Five Water Saving Tips For Your Garden

Saving water can be tough in the summer – especially when you’re trying to maintain your garden.

During a hot, dry spell, it can be hard to keep grass and plants looking lush.

The average hosepipe uses 170 litres of water in ten minutes.

And when you consider that a five-minute shower uses just 40, it’s clear just how much water this is wasting (Tameside).

And what’s more, it’s often completely unnecessary, as there are lots of simple ways to save water while still maintaining beautiful plants.

Nicky Roeber, online horticultural expert from Wyevale Garden Centres, shares his tricks for saving water this summer.

1. Reuse household water

Instead of filling up your watering can from the garden tap, try to reuse grey water whenever you can. This is any kind of water you’ve already used for household cleaning, like water from the bath or sink. Most household cleaners (like dish soap or detergent) won’t harm your plants, though be careful not to use any that has been mixed with extra-strength cleaners, disinfectant, bleach or dishwasher salt.

2. Help potted plants retain moisture

Potted plants can be very thirsty, as they tend to dry out more quickly than those planted in a bed. You can reduce the amount of watering needed to keep them healthy by choosing a larger container, as these will be slower to dry out. It can also help to mix some water retaining granules through the soil when planting, or use a compost with these already mixed in. Remember to water early in the morning or late in the evening as this will stop the heat of the sun from evaporating the water too quickly.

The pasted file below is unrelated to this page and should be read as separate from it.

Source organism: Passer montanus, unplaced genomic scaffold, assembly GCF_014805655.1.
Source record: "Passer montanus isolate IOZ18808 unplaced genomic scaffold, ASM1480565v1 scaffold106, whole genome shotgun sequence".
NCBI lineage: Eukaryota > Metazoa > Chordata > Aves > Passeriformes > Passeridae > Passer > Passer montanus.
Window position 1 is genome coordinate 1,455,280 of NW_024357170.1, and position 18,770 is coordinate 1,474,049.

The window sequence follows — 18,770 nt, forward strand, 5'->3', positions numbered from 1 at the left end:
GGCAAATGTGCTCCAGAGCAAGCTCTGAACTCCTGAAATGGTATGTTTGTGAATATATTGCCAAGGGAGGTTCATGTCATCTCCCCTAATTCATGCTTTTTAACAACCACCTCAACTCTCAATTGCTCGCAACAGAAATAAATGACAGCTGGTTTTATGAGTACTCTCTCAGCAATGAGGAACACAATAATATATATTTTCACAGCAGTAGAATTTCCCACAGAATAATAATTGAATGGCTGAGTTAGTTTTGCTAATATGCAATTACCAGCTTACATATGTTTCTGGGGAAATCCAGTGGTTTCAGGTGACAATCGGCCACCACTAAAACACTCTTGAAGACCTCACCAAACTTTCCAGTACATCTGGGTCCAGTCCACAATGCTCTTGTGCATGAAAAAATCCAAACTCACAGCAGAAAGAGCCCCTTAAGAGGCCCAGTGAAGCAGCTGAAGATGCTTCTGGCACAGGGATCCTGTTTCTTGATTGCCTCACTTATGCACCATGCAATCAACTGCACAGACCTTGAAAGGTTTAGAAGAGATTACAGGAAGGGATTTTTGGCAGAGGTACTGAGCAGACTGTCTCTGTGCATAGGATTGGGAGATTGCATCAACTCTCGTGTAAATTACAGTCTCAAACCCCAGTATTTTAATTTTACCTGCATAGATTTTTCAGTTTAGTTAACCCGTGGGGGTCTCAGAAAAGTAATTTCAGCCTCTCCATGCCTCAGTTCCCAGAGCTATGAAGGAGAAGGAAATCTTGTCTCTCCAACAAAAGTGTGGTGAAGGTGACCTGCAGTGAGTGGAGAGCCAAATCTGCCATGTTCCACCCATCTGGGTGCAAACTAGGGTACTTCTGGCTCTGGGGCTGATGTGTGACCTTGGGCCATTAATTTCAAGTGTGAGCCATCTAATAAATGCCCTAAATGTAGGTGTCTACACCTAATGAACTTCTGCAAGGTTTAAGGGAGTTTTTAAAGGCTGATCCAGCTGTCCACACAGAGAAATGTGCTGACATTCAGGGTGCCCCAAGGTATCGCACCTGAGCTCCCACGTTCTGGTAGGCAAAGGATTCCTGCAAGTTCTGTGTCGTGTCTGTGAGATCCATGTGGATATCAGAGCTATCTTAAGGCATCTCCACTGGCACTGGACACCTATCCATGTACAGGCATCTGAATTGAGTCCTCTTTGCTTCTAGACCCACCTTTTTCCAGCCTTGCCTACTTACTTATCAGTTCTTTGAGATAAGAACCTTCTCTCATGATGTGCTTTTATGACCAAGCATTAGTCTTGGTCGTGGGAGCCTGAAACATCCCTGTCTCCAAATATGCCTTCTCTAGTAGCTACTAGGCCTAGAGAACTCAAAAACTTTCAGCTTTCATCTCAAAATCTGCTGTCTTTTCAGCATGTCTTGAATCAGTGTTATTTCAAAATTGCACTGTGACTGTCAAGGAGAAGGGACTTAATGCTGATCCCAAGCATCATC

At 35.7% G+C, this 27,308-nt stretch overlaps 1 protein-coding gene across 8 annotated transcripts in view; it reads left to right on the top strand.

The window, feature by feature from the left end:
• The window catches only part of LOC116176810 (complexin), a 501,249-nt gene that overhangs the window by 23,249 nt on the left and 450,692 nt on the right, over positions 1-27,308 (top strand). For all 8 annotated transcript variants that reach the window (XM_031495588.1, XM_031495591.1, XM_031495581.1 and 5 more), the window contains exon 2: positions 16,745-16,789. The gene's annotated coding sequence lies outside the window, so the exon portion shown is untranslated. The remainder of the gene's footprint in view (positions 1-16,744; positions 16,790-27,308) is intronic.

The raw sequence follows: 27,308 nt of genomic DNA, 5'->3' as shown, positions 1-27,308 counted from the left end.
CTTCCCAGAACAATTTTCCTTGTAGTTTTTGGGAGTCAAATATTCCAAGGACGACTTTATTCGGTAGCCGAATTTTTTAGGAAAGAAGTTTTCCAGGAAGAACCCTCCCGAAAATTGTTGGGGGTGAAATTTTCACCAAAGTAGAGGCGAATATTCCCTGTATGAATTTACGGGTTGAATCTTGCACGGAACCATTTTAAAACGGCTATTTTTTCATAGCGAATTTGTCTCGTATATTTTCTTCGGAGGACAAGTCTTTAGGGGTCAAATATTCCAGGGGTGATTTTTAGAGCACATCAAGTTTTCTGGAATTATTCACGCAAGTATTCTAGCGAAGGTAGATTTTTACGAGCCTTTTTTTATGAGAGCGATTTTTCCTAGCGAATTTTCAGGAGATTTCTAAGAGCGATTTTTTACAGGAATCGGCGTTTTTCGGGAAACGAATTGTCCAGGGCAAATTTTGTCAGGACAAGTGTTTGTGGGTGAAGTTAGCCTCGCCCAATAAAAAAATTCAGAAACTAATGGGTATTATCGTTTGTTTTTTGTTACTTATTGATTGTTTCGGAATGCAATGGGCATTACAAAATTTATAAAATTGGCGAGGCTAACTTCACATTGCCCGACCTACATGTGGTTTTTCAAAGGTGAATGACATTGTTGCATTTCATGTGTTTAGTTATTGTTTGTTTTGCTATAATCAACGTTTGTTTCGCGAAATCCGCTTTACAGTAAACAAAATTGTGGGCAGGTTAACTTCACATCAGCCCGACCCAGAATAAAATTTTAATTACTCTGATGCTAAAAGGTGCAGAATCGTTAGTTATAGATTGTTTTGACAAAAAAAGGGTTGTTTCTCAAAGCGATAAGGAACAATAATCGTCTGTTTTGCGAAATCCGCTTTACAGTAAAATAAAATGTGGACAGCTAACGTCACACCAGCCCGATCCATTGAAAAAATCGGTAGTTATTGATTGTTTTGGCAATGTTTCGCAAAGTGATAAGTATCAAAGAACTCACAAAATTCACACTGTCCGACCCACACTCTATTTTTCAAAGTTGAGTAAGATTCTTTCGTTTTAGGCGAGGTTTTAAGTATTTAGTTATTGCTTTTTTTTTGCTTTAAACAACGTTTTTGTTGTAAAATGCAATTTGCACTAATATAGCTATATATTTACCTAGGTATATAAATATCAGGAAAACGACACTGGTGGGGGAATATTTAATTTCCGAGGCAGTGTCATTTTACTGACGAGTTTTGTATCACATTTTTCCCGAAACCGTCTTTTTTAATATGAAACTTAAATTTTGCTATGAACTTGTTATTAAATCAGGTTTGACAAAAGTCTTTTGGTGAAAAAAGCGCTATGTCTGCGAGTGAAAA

3. Lawn care

If your lawn is starting to look a little parched after a few weeks without rain, don’t panic and reach for the hosepipe just yet. Yellow or brown grass isn’t dead: it’s actually just dormant. Deep inside the lawn, there a small part that is still alive, called the crown. This means that lawns are actually quite drought-resistant, and can go without rain for up to six weeks. Your lawn should become lush and green again a couple of weeks after the first rainfall — just have a little patience!

Dormant lawns are bit more prone to damage than healthy ones, so it’s best to try to keep off it until it recovers. Mowing the lawn when it’s too short can also stress it out even further, so try to avoid cutting the grass until it’s at least three inches high.

4. Save rainwater

Hold on to every last drop of rainwater. Even something as simple as leaving your watering can and a few buckets out in the garden during a rain shower can make a big difference. If you have a larger garden with a lot of thirsty plants, then you can also install a water butt, which will save the rainfall runoff from your drainpipe so you can use it to water your plants.

5. Weeding

Lastly, remember that weeds will compete with your plants and flowers for water, so it’s particularly important to stay on top of weeding during hot dry spells. Applying a good layer of well-rotted, organic mulch to flowerbeds will also help to prevent new weeds from popping up, and it will help to trap water under the soil, too.

With these tips and tricks, you can conserve water and keep your garden looking vibrant. Now all that’s left to do is get out there and soak up the sunshine.

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